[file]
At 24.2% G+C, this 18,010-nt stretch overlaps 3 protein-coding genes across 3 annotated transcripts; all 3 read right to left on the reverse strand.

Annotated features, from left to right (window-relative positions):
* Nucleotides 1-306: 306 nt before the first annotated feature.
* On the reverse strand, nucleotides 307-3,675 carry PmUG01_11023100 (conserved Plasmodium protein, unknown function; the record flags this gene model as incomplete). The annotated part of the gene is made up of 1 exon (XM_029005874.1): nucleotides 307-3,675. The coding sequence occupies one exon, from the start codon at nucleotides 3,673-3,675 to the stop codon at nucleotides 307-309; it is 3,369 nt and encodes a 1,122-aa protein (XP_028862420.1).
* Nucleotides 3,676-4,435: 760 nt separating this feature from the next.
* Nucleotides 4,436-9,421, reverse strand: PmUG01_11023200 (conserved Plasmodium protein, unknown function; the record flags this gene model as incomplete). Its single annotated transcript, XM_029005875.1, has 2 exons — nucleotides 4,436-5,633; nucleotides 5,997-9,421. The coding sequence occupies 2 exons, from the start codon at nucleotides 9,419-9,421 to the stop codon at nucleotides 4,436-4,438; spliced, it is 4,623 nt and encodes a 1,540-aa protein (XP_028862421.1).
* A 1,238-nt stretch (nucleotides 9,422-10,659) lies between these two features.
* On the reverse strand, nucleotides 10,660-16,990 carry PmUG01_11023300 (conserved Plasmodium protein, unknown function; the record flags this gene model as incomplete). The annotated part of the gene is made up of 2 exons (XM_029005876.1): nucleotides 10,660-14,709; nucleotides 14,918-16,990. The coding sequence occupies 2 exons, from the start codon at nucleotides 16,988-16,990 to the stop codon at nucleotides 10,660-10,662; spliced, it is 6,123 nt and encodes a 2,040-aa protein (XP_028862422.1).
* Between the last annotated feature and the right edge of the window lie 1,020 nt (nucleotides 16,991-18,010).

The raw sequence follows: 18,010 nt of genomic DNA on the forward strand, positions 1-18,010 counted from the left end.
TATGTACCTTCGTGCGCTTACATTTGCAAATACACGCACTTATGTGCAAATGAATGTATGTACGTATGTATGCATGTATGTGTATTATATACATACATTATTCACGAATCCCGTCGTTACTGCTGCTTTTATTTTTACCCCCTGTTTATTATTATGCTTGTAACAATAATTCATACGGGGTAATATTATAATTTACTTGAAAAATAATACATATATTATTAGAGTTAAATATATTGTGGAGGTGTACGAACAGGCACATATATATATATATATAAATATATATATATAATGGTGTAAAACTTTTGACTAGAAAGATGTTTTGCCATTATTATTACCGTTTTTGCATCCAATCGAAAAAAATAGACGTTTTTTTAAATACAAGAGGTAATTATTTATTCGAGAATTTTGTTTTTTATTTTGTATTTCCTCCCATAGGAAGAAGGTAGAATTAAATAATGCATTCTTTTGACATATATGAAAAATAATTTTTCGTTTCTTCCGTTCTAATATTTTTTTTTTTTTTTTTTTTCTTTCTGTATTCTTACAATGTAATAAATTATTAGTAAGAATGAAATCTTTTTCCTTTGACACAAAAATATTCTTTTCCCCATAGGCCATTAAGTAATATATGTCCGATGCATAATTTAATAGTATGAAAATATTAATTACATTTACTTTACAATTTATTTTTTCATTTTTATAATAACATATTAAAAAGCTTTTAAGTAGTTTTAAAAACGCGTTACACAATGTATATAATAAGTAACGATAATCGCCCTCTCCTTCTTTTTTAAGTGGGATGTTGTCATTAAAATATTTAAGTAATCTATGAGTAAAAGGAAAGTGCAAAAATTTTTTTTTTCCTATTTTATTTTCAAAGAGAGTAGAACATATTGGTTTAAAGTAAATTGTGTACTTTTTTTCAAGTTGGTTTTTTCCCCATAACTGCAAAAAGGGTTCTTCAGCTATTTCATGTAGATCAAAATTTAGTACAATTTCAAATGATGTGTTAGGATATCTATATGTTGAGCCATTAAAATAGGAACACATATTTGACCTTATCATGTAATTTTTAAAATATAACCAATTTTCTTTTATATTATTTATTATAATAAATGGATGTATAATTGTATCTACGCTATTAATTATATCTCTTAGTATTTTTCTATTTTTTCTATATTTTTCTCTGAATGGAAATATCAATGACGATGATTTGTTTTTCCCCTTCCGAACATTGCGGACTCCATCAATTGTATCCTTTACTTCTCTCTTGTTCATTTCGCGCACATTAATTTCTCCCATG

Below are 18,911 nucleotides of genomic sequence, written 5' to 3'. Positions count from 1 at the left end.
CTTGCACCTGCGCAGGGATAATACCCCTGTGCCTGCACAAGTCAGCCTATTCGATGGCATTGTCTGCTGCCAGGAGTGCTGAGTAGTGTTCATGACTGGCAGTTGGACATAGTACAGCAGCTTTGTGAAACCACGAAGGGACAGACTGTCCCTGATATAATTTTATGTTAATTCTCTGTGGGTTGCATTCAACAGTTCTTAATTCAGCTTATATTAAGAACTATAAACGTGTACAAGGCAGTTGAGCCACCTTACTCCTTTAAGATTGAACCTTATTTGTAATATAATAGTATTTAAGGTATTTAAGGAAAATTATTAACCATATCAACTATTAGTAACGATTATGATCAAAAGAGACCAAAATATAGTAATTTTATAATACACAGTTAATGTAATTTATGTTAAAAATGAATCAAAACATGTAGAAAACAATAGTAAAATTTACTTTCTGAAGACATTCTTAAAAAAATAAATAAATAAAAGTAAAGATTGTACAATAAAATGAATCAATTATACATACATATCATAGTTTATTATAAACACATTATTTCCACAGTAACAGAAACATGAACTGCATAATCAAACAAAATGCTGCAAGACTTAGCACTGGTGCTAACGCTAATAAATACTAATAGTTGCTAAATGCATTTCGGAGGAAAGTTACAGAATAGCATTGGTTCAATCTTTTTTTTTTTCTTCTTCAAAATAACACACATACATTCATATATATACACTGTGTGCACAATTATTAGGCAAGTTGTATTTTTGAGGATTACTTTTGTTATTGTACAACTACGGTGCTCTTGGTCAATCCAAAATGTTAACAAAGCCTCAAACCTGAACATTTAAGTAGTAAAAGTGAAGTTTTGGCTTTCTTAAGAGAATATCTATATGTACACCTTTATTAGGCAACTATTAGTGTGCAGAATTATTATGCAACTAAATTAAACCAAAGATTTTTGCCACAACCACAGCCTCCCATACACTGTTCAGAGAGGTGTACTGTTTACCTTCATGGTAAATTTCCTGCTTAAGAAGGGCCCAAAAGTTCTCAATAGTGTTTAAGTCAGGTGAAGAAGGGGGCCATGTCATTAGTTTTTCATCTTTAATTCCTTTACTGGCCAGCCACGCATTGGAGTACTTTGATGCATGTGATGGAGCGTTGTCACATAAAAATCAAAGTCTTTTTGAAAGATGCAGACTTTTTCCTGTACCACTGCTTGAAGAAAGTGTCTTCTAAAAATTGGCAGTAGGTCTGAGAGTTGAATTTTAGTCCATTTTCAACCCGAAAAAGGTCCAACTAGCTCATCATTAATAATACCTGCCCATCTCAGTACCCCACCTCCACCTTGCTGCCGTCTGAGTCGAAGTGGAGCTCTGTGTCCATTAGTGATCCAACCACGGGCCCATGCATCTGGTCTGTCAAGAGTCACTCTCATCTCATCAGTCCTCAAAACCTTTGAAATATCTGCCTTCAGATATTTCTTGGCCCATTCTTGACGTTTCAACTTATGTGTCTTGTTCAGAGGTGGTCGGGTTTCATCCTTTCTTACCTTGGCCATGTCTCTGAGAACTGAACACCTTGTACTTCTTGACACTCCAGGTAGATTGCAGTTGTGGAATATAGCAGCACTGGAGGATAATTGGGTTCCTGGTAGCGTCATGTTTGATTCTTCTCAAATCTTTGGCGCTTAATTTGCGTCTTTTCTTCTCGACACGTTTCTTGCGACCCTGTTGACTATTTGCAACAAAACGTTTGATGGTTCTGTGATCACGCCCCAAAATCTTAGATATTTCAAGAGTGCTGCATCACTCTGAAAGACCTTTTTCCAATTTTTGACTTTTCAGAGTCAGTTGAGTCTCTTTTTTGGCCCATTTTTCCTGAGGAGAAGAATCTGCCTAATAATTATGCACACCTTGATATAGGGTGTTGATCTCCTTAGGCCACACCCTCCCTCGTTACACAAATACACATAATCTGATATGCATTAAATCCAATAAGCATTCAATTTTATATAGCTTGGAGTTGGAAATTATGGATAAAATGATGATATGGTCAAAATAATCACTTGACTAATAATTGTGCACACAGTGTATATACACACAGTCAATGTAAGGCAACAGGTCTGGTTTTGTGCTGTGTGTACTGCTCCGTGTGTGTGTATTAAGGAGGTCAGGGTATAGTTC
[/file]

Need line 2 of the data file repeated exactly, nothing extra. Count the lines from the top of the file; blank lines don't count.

Annotated features, from left to right (window-relative positions):